- In cooperation with the private sector, make available the benefits of new technologies - especially information and communications technologies.
Opportunities For Action
What if your actions could ensure global environmental sustainability for future generations? Would you take action? Do you believe in the potential of young people to help achieve the UN's Millennium Development Goals (MDGs)?
Last year in New York, Youth Caucus members of the United Nations Commission on Sustainable Development (UNCSD) asked Professor Jeffrey Sachs, the UN Secretary General's Special Advisor on the MDGs, how he planned on involving young people. His response: 'You tell us!' So they did.
Over the next months, the Caucus invited youth experts from all over the world to the UN headquarters to discuss how national governments and international institutions like the World Bank could involve young people in the MDG campaign. In November they published a 75-page report entitled Youth and the MDGs: Challenges and Opportunities for Implementation that reviewed existing best practices and strategized how to inspire more youth participation in the campaign.
The report asks that young people to be viewed as partners and not obstacles in the implementation of the MDGs. It cites examples of youth-led rural development projects, entrepreneurship schemes and peer-to-peer education programs as excellent ways that young people can contribute to the fight for poverty eradication and protect the environmental health of our planet.
Ensuring environmental sustainability - Goal 7 - is an area where young people's active involvement can make big differences. Youth participation at the grass-roots level has already contributed significantly to halting and reversing environmental degradation. The report calls on countries to offer youth access to environmental entrepreneurship and policy-making decisions so that their voices can be heard. But opportunities for action do not stop at Goal 7; young people's actions must be felt at every level of MDG implementation.
For a copy of the Youth and MDG report, visit www.mdgyouthpaper.org. For more information on the MDGs and how young people are getting involved visit www.un.org/youth/and www.Millenniumcampaign.org.
Provided by Maria Sterniczuk
Questions and Answers
Caroline Ang of TUNZA asked Eveline Herfkens, the UN Secretary-General's Executive Coordinator for the Millennium Development Goals Campaign, how young people can join the MDG campaign.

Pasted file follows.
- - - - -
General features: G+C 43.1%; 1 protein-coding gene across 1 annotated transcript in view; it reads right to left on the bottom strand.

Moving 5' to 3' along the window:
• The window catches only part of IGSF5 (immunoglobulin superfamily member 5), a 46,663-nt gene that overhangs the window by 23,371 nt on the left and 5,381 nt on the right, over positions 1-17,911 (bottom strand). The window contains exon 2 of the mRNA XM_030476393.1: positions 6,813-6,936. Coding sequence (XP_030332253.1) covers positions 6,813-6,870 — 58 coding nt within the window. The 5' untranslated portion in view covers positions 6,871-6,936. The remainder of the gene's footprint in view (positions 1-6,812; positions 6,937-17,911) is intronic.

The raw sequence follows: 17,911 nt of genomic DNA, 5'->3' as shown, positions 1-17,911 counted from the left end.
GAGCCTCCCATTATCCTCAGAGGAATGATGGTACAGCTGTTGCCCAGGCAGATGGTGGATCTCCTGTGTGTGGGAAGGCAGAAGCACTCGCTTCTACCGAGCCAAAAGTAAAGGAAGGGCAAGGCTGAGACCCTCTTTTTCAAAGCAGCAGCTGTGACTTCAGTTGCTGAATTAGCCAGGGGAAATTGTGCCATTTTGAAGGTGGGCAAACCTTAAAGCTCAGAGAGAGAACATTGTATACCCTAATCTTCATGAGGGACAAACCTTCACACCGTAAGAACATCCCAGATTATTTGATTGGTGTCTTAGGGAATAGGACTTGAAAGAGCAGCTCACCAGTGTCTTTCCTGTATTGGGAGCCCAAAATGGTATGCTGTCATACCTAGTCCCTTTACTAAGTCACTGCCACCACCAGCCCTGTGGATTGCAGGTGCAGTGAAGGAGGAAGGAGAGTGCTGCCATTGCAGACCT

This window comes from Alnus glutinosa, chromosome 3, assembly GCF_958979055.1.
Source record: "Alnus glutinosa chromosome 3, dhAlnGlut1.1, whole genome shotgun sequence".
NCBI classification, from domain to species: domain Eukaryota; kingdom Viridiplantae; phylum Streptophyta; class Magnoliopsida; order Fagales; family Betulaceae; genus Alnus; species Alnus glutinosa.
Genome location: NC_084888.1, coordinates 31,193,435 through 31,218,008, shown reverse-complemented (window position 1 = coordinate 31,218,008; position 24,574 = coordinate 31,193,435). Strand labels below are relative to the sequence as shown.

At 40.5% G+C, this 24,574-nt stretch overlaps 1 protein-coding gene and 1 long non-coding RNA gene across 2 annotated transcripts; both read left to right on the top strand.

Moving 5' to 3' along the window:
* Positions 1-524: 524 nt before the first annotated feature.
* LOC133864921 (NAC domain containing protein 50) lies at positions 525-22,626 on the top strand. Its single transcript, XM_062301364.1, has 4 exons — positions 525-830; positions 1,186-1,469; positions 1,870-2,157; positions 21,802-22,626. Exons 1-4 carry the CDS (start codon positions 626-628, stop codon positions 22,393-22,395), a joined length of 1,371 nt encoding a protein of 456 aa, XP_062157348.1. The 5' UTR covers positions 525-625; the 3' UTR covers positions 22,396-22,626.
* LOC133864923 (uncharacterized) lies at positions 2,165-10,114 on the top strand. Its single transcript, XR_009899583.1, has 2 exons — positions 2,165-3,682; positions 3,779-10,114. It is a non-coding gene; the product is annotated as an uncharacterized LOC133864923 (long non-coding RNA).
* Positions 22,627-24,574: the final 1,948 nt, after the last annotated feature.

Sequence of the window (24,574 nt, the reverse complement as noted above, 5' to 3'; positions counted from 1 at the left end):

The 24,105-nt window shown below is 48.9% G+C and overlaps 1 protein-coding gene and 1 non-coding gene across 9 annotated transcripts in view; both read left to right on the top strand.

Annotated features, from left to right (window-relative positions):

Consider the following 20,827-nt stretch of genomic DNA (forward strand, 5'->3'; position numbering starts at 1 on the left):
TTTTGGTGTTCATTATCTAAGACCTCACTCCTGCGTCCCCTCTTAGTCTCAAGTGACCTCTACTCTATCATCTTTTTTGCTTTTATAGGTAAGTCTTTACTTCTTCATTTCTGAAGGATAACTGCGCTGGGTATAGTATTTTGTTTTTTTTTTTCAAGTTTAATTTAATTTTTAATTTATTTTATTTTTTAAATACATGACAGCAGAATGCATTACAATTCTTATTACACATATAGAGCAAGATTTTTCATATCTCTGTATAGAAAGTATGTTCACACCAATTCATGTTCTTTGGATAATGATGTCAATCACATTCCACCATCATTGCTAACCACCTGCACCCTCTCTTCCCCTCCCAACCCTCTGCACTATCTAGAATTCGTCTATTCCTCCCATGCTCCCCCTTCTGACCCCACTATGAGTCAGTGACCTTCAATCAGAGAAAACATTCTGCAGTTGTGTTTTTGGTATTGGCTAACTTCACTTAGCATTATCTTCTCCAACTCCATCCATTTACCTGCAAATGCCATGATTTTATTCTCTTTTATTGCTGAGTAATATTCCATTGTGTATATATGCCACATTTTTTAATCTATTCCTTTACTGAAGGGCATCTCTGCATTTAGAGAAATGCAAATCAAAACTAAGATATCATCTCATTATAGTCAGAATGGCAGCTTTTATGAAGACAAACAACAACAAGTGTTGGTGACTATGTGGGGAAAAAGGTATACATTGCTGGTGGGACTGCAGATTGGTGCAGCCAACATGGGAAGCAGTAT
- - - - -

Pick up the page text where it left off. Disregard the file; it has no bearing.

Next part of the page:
Caroline Ang: What can young people do to help achieve the goals by 2015?
Eveline Herfkens: Today's world has the resources, technology and know-how to achieve the Millennium Development Goals by 2015, but what is still lacking is the firm political will of world leaders to deliver on their promises. This is where young people come in. We need you to get the goals back on track. There are 2.8 billion people under the age of 25 and, in the developing world, youth make up 70 per cent of the population. Young people have to be part of the national and international movement to end poverty and ensure environmental stability. We need the voice of youth in every stage of the process if we want to make the goals a reality by 2015.
CA: The merits of youth involvement in development have been hotly contested - what are your views?
EH: Youth participation is a powerful tool towards achieving the MDGs. I have found young people are often the most motivated and inspired activists and have the clearest ideas on how positively to change their communities. To take just one example, the passion of Nkom Marie Tamoifa, a member of the Pan-African Youth Leadership Summit, for environmental issues led her to create the Cameroon Green Youth Association. Her organization eventually expanded to a national network that increased young people's environmental awareness (Goal 7) and provided outlets for youth participation in the decision-making process in her country.
CA: You've emphasized the need for balancing responsibilities for the MDGs between the developed and the developing worlds - what opportunities exist for youth from different backgrounds to work together on the MDG campaign?